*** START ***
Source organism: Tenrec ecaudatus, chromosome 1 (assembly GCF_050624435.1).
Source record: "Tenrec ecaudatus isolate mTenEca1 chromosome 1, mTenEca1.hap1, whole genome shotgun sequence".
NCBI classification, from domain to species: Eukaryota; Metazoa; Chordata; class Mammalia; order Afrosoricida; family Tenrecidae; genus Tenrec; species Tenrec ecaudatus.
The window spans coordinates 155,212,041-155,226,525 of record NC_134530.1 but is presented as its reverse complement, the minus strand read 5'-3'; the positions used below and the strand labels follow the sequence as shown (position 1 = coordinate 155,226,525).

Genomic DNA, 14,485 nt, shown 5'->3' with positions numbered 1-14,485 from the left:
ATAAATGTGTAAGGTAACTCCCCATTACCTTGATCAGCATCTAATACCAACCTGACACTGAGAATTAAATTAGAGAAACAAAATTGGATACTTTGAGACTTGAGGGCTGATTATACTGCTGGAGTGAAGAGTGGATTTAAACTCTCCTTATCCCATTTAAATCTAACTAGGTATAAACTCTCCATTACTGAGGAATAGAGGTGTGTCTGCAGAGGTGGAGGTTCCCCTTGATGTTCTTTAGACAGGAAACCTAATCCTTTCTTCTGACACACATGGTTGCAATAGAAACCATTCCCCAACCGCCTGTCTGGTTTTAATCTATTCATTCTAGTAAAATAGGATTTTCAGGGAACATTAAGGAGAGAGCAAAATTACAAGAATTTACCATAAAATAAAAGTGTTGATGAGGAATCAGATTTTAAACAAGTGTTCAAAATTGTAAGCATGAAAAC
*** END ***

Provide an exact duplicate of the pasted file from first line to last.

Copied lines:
Source organism: Tenrec ecaudatus, chromosome 1 (assembly GCF_050624435.1).
Source record: "Tenrec ecaudatus isolate mTenEca1 chromosome 1, mTenEca1.hap1, whole genome shotgun sequence".
NCBI classification, from domain to species: Eukaryota; Metazoa; Chordata; class Mammalia; order Afrosoricida; family Tenrecidae; genus Tenrec; species Tenrec ecaudatus.
The window spans coordinates 155,212,041-155,226,525 of record NC_134530.1 but is presented as its reverse complement, the minus strand read 5'-3'; the positions used below and the strand labels follow the sequence as shown (position 1 = coordinate 155,226,525).

Genomic DNA, 14,485 nt, shown 5'->3' with positions numbered 1-14,485 from the left:
ATAAATGTGTAAGGTAACTCCCCATTACCTTGATCAGCATCTAATACCAACCTGACACTGAGAATTAAATTAGAGAAACAAAATTGGATACTTTGAGACTTGAGGGCTGATTATACTGCTGGAGTGAAGAGTGGATTTAAACTCTCCTTATCCCATTTAAATCTAACTAGGTATAAACTCTCCATTACTGAGGAATAGAGGTGTGTCTGCAGAGGTGGAGGTTCCCCTTGATGTTCTTTAGACAGGAAACCTAATCCTTTCTTCTGACACACATGGTTGCAATAGAAACCATTCCCCAACCGCCTGTCTGGTTTTAATCTATTCATTCTAGTAAAATAGGATTTTCAGGGAACATTAAGGAGAGAGCAAAATTACAAGAATTTACCATAAAATAAAAGTGTTGATGAGGAATCAGATTTTAAACAAGTGTTCAAAATTGTAAGCATGAAAAC